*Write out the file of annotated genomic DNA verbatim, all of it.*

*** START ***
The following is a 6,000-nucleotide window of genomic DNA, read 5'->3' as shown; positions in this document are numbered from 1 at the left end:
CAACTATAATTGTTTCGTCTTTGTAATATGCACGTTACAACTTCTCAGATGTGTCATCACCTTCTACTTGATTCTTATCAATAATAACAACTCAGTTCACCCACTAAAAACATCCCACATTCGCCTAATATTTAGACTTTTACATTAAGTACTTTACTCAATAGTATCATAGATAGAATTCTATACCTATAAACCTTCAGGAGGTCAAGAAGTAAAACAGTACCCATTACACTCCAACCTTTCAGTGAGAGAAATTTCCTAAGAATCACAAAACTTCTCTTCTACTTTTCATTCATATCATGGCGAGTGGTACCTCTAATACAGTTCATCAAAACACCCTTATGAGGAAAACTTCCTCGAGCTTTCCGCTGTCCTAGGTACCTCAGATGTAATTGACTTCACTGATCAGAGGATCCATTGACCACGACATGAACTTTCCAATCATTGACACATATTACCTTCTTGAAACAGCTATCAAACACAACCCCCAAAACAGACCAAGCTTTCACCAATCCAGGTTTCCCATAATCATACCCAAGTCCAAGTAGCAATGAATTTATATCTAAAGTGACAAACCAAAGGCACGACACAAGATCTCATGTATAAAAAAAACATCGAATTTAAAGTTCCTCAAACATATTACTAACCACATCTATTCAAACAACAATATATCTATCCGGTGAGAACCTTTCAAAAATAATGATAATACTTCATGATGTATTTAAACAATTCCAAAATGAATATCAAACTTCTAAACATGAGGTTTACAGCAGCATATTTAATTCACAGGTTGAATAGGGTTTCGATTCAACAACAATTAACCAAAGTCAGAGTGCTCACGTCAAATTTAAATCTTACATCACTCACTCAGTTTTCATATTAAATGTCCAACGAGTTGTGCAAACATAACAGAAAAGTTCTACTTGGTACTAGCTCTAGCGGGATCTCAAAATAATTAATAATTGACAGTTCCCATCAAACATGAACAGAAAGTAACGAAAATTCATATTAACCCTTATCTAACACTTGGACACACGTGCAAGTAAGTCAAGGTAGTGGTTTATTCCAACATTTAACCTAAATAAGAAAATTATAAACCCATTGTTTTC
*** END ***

The following is a 6,000-nucleotide window of genomic DNA, read 5'->3' as shown; positions in this document are numbered from 1 at the left end:
CAACTATAATTGTTTCGTCTTTGTAATATGCACGTTACAACTTCTCAGATGTGTCATCACCTTCTACTTGATTCTTATCAATAATAACAACTCAGTTCACCCACTAAAAACATCCCACATTCGCCTAATATTTAGACTTTTACATTAAGTACTTTACTCAATAGTATCATAGATAGAATTCTATACCTATAAACCTTCAGGAGGTCAAGAAGTAAAACAGTACCCATTACACTCCAACCTTTCAGTGAGAGAAATTTCCTAAGAATCACAAAACTTCTCTTCTACTTTTCATTCATATCATGGCGAGTGGTACCTCTAATACAGTTCATCAAAACACCCTTATGAGGAAAACTTCCTCGAGCTTTCCGCTGTCCTAGGTACCTCAGATGTAATTGACTTCACTGATCAGAGGATCCATTGACCACGACATGAACTTTCCAATCATTGACACATATTACCTTCTTGAAACAGCTATCAAACACAACCCCCAAAACAGACCAAGCTTTCACCAATCCAGGTTTCCCATAATCATACCCAAGTCCAAGTAGCAATGAATTTATATCTAAAGTGACAAACCAAAGGCACGACACAAGATCTCATGTATAAAAAAAACATCGAATTTAAAGTTCCTCAAACATATTACTAACCACATCTATTCAAACAACAATATATCTATCCGGTGAGAACCTTTCAAAAATAATGATAATACTTCATGATGTATTTAAACAATTCCAAAATGAATATCAAACTTCTAAACATGAGGTTTACAGCAGCATATTTAATTCACAGGTTGAATAGGGTTTCGATTCAACAACAATTAACCAAAGTCAGAGTGCTCACGTCAAATTTAAATCTTACATCACTCACTCAGTTTTCATATTAAATGTCCAACGAGTTGTGCAAACATAACAGAAAAGTTCTACTTGGTACTAGCTCTAGCGGGATCTCAAAATAATTAATAATTGACAGTTCCCATCAAACATGAACAGAAAGTAACGAAAATTCATATTAACCCTTATCTAACACTTGGACACACGTGCAAGTAAGTCAAGGTAGTGGTTTATTCCAACATTTAACCTAAATAAGAAAATTATAAACCCATTGTTTTC